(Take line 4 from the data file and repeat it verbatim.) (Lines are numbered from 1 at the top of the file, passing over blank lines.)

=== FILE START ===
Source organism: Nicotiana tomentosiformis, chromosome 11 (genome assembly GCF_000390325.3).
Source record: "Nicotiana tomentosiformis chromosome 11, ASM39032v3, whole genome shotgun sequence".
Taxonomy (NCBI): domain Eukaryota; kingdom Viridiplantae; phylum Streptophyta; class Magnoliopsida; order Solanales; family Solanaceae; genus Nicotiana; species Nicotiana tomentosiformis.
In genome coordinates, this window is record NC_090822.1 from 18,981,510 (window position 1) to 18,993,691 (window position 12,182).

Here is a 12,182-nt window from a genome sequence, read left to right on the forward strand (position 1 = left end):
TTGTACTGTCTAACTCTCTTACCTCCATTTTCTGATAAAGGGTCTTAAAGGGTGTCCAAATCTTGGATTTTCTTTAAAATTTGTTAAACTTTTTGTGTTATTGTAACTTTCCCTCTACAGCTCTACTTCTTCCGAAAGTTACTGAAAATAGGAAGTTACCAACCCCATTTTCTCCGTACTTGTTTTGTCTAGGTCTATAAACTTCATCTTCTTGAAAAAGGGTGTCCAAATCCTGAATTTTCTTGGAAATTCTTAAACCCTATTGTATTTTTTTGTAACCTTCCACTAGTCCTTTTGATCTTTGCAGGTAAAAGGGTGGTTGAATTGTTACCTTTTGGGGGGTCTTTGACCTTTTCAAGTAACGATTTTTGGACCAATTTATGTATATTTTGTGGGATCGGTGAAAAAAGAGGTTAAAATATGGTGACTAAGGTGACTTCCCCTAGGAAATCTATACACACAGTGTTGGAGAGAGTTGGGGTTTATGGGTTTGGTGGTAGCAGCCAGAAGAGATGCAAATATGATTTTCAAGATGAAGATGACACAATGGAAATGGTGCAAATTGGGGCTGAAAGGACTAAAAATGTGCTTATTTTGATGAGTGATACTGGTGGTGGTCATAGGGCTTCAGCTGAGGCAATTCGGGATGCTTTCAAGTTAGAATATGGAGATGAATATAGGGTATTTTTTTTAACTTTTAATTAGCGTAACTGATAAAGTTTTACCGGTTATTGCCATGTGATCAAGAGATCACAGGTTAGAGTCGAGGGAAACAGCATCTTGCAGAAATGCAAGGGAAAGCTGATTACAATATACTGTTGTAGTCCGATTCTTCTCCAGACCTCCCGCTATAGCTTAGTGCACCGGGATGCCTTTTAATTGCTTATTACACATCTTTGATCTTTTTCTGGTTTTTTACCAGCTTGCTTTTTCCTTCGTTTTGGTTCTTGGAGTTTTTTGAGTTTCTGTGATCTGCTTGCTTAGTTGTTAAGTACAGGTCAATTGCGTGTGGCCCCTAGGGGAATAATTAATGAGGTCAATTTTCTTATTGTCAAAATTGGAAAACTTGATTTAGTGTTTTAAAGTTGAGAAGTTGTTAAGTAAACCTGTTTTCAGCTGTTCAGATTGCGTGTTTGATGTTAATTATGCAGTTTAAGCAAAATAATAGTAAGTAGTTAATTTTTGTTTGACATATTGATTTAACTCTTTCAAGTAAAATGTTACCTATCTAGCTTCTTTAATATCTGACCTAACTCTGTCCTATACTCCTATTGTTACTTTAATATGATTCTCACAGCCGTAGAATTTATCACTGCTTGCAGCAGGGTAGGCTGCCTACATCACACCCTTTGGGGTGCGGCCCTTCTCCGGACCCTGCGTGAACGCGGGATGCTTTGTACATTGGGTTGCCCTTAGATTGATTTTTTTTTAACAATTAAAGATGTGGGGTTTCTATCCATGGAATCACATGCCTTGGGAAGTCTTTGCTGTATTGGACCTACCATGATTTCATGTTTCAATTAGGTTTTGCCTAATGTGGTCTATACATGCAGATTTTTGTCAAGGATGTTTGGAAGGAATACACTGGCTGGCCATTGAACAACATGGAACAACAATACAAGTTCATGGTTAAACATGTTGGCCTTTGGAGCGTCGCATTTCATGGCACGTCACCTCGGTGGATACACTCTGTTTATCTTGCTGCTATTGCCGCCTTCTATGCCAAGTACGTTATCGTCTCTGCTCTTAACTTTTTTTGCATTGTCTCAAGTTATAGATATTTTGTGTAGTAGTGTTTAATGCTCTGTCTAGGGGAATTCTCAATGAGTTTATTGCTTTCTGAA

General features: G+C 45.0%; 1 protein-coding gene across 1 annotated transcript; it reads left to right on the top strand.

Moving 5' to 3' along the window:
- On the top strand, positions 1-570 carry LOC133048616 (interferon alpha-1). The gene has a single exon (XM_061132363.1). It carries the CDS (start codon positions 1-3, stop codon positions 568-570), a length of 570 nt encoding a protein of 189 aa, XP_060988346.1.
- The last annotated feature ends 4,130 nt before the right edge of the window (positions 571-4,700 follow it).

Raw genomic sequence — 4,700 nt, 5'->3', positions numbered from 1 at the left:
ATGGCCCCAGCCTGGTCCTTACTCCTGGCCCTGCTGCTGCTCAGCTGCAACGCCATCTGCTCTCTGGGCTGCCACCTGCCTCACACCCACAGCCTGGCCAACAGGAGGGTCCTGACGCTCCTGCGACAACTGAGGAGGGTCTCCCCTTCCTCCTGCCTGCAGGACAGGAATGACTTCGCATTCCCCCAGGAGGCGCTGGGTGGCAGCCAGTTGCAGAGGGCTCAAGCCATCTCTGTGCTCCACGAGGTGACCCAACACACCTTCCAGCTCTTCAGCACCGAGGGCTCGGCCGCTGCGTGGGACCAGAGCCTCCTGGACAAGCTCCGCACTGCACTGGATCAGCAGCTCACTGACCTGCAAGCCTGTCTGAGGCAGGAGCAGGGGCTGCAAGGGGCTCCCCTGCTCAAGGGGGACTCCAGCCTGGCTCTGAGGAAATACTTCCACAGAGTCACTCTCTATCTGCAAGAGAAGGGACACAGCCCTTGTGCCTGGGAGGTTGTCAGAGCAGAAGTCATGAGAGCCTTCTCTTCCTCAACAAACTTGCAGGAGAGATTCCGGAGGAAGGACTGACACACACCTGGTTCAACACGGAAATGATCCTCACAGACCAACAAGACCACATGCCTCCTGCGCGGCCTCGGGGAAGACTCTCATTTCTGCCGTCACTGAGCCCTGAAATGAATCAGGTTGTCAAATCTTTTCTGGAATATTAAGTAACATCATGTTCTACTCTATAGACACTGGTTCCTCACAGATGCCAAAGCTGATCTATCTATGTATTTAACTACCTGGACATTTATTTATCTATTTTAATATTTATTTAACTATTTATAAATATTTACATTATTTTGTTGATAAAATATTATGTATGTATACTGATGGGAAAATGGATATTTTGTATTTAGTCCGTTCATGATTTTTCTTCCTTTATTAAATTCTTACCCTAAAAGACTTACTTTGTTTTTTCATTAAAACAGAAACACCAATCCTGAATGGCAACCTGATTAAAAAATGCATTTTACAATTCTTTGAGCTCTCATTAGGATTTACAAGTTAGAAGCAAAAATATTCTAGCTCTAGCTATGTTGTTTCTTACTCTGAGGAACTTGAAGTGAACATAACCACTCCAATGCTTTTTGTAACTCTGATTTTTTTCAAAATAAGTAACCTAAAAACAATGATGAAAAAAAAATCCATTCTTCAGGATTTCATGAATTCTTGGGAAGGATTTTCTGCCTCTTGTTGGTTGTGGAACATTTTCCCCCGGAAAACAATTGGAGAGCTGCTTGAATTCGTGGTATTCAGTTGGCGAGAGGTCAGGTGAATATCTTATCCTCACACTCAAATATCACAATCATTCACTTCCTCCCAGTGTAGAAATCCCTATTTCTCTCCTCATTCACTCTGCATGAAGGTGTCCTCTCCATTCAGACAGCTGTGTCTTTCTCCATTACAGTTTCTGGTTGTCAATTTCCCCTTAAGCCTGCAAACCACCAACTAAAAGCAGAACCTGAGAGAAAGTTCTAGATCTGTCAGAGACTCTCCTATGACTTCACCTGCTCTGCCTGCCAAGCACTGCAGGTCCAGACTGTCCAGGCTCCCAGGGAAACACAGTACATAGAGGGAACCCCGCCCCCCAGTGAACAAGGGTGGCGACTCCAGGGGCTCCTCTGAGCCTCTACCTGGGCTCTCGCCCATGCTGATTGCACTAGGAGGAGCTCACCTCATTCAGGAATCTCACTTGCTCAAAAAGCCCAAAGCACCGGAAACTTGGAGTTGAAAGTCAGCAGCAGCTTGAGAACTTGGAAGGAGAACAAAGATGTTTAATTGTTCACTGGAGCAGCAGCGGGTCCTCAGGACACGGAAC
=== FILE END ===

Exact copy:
In genome coordinates, this window is record NC_090822.1 from 18,981,510 (window position 1) to 18,993,691 (window position 12,182).